Politically, the novel is infused with a critique of the renovated and reborn post-Porfirian class society shaping Mexican politics in the 1940s and the turn away from the interventionist policies of President Lázaro Cárdenas (1934-1940). ‘The powers that be have been affecting the wheel of fortune, turning it in the other direction, toward modernity’. As the character Manterola states of Miguel Alemán:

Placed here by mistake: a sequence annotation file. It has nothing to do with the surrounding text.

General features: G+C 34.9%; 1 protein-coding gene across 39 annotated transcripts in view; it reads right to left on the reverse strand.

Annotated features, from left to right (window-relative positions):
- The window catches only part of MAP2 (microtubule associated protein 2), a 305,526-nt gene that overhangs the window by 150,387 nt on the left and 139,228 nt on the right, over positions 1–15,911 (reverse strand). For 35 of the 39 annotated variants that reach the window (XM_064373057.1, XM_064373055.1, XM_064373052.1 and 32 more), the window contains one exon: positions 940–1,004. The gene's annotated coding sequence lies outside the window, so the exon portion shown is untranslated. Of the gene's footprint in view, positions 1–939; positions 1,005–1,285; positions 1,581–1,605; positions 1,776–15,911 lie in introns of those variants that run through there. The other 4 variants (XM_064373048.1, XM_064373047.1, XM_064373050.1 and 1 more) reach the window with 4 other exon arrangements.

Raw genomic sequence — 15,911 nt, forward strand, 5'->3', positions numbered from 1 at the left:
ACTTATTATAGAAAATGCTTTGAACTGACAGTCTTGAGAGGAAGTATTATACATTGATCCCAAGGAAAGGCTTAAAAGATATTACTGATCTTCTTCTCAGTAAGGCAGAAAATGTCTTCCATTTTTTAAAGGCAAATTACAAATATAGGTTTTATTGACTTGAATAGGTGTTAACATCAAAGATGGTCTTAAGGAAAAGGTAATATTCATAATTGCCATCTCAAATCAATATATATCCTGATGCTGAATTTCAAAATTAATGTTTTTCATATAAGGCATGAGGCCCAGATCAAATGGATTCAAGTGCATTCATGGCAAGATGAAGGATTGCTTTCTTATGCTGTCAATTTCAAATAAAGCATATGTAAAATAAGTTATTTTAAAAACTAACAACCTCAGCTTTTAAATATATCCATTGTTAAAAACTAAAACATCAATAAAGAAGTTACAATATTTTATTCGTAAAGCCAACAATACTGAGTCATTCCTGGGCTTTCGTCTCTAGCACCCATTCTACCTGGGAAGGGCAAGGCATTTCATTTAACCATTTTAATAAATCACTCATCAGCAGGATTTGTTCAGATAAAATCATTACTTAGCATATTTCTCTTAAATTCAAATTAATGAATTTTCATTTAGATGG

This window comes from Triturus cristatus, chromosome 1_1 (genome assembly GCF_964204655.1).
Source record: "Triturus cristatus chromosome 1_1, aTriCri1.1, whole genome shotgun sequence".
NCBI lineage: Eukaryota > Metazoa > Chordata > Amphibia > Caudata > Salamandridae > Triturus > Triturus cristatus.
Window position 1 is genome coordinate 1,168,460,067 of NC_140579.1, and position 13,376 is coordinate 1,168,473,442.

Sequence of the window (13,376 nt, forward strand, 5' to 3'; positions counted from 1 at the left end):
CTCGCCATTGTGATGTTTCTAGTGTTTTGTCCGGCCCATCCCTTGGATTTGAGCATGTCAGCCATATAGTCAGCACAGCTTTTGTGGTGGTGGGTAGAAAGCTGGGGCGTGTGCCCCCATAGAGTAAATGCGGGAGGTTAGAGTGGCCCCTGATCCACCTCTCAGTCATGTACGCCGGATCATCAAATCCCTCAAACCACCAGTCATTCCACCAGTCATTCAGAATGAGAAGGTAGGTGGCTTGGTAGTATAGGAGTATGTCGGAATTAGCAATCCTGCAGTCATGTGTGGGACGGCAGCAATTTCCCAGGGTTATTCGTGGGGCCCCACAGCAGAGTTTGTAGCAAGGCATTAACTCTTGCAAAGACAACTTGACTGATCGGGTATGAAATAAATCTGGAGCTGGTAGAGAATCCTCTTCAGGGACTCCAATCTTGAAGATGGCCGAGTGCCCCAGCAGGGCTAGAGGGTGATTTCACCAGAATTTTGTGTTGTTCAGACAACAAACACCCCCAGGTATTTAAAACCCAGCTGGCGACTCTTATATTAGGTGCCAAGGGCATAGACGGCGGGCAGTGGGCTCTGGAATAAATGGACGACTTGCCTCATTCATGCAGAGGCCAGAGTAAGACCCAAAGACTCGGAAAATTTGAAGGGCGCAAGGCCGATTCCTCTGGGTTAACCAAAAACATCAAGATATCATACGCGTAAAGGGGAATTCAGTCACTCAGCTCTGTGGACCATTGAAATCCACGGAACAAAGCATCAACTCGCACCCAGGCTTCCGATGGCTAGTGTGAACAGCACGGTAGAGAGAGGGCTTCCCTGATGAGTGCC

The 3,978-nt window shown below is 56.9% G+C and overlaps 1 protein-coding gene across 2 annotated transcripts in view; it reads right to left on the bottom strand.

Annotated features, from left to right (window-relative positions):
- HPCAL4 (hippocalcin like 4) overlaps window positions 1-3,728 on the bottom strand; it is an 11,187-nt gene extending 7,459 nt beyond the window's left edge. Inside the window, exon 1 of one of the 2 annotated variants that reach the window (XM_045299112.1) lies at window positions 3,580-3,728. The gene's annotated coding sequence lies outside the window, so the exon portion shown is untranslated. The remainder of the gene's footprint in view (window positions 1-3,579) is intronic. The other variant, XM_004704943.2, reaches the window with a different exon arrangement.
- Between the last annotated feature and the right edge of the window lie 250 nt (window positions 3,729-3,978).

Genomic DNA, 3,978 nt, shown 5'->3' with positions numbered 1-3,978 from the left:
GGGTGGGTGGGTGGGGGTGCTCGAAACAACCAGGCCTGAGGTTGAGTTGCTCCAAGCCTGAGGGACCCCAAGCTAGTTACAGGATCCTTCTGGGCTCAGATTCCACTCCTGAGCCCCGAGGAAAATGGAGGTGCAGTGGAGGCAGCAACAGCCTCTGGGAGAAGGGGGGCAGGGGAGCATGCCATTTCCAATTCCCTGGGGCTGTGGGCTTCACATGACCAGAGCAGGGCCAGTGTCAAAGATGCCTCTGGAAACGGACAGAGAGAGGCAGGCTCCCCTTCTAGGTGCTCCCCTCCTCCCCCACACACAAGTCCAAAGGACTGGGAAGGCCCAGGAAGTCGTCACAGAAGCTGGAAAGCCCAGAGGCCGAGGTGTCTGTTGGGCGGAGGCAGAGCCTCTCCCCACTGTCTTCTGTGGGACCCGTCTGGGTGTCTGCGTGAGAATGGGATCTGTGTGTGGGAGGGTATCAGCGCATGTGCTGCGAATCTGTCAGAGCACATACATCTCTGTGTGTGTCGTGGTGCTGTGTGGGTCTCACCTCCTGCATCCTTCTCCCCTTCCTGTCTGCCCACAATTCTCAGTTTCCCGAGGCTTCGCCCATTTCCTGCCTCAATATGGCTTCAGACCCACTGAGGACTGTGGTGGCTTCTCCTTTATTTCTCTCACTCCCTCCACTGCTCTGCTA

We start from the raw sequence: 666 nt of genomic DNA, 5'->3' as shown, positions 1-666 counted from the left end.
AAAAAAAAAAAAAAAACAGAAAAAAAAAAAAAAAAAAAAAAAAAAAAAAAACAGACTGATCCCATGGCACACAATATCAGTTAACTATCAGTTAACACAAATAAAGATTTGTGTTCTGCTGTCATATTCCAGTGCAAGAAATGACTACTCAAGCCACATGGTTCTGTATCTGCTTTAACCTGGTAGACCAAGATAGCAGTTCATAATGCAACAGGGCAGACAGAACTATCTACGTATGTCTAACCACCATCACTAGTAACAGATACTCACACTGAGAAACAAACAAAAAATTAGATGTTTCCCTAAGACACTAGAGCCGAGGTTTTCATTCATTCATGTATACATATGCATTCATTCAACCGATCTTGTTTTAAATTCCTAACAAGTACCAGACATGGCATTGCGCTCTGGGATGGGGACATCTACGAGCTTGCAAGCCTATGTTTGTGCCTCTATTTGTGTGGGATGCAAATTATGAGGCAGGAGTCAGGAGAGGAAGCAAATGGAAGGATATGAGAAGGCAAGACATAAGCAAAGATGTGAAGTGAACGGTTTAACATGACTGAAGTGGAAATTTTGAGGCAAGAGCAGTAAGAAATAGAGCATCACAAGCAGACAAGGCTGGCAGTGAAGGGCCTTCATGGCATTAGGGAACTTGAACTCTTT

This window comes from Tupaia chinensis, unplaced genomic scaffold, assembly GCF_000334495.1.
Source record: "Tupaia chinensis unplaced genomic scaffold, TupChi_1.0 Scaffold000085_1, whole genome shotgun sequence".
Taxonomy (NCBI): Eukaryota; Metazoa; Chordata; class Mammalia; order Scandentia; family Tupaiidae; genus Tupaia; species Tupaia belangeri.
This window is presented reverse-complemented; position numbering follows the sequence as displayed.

It’s a new thing in the government, something born of the Revolution. He’s no general; he’s a lawyer. The son of a general, yes, but with a law degree instead of an officer’s rank. He’s part of a new caste. A brief campaign, then the senator’s office, then three years as governor of Veracruz. Without leaving so much as a fingerprint on the office. And now it seems as if he’s teamed up with the president according to that damned pendulum theory: Cárdenas’ government swung to the left—damas and caballeros and good consciences undisturbed—but now it must return to the right.